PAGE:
One of the really fun things I look forward to on my birthday is flowers from Virginia. She does not disappoint, This was a lovely bouquet from Caruso Florist, one of the nicest in DC. They were really colorful and perked up my living room mantel.
The also sent me a very thoughtful card and a birthday bonus, which I always deposit into my art account. I don't make as much money on my art as I did in Portland, so a cash infusion is a blessing.
Thank you, Virginia. This little card is on its way to you.
I was able to make it yesterday for the weekly drawing session at the Luce Center in American Gallery of Art/Portrait Gallery. I enjoy it whenever I do make it. One of the interns usually makes an assignment. The assignments can be very diverse, but always focus on using the art in the center as the subject. We have made drawings showing perspective, dimensions, energy and all sorts of things. I am probably not describing it very well, but this is a center that has a lot of art and so plenty of material.
Today, I arrived hoping for some classic drawing experience, but that was not to be. The challenge was to create a cartoon with a story, based on something in the exhibits.
I have been working from items in a particular case in the exhibits to do my challenges. It is some random items from the archives of Nam June Paik. They include both his works of art and materials he wanted to have on hand to create art. They are totally random to me, but had meaning to him. The case display is relatively small--about 12 feet wide, 8 feet tall, and 3 feet deep. Plus, everything is behind glass....but I love it.
I wasn't particularly inspired by the challenge, but trusted the process. I noticed that a small statue of Beethoven is close to a large bust of Elvis. I got to work on Elvis, but still didn't have an idea for a story. I wanted to make it cartoonish.
My first drawing was Elvis (above). It doesn't look at all like the bust, actually. Next to that bust, is a small robot. I looked it up on-line and found out it was a lamp. It seemed like the lamp and Elvis could have had a conversation, but Beethoven kept interesting me. Eventually, I decided on conversations between modern items in the case and Beethoven. What emerged is silly, and that is what it was meant to be. Elvis announces he is The King.
Beethoven responds, "...that is not my kind of music" Above is my rather crude cartoon of the Beethoven figurine.
The Robot Lamp claims that it can light up the room,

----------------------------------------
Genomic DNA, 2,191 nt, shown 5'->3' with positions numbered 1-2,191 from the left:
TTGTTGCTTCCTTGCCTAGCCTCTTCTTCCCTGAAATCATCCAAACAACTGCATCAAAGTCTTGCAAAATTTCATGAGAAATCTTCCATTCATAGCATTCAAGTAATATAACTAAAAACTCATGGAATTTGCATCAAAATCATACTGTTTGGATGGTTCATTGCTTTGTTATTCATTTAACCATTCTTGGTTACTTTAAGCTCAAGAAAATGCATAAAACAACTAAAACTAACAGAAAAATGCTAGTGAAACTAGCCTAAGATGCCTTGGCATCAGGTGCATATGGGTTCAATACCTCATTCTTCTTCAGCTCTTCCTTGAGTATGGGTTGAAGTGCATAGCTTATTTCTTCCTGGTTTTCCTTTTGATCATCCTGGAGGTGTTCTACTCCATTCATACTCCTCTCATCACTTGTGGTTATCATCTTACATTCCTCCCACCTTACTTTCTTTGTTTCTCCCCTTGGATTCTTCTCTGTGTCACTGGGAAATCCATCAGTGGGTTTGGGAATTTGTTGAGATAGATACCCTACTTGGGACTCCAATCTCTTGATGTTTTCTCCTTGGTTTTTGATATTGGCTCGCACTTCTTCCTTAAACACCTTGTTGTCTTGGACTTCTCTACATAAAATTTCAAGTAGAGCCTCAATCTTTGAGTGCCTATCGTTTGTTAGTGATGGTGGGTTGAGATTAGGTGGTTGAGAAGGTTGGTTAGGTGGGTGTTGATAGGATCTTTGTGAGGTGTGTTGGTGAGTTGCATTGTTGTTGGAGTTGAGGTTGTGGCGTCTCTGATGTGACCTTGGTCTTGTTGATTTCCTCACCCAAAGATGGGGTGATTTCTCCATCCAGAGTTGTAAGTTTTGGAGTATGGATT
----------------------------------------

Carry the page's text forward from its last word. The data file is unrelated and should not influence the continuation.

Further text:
And the same Beethoven (I did him on a separate sheet of paper so I could move him along the strip and not have to redraw him) responds that the lamp is not beautiful.
I had time for another drawing, which is an old Sony TV that Paik had identified as "12" with a strip of masking tape.
The TV brags about bringing the world to you. Beethoven responds that he just wants a simple, beautiful life.
All this is rather silly, but it was fun at the end when we got to see how each person approached the assignment. We had two totally new sketchers, with about 15 participating. I love to meet people who haven't sketched and then just do it.
Apologies for the quality of the photos. I have a new computer and therefore new software...now referred to as apps. I am having trouble getting used to it, but I think it will be good once I learn the tricks. The paper was ecru, so that is why it looks a little yellowish.
I've been spending Saturday mornings learning about gouache painting, and it has been challenging. I have used gouache before, but still have so much to learn and, so far, my work has not been "blog-worthy." However, I missed the sketch group this week and wanted to put something on the Plum Gallery blog. So, here is my painting of a blue umbrella at the West end of the National Botanic Garden, done last Saturday. It was a really lovely spot, with a fantasic fountain. I wish I had taken a picture of that. I think it is called The First Ladies' Fountain. We're going back next Saturday. This painting is very small, about 5" x 8." My teacher, Bernie Dellario thinks I could go even smaller, but I would kind of like to go bigger. It is hard to get used to putting light over dark when I have done the opposite in watercolor for so many years.
I was very fortunate to draw again at the Luce Foundation last Tuesday. The assignment was challenging...it was to draw sculptures that show concepts relating to balance. After last week, I had decided I would focus on work that relates to Nam June Paik's archives for the time being, but I wasn't sure I could find something.
I was delighted to see that there are some exquisite little figurines in the case devoted to Paik's archives, and they were perfect for this exercise. They are ceramic and, as I understand it, Paik collected these figurines for assembly into larger works. They are related to him because they were in his warehouse at the time of his death. They are pretty small (maybe 10"), and are behind glass, but were fun to sketch. I did three fairly quick sketches. The one above demonstrates that, if one leg juts out, you need an opposite arm and maybe a little head action to counterbalance it.
This next sketch shows that the leaning back and protecting with your arms pose needed to be counterbalanced with a strong thrust of the front leg:
I might do him again because his expression was so severe! I would like to capture that.
The next one was actually the first I did, and I think I missed the mark.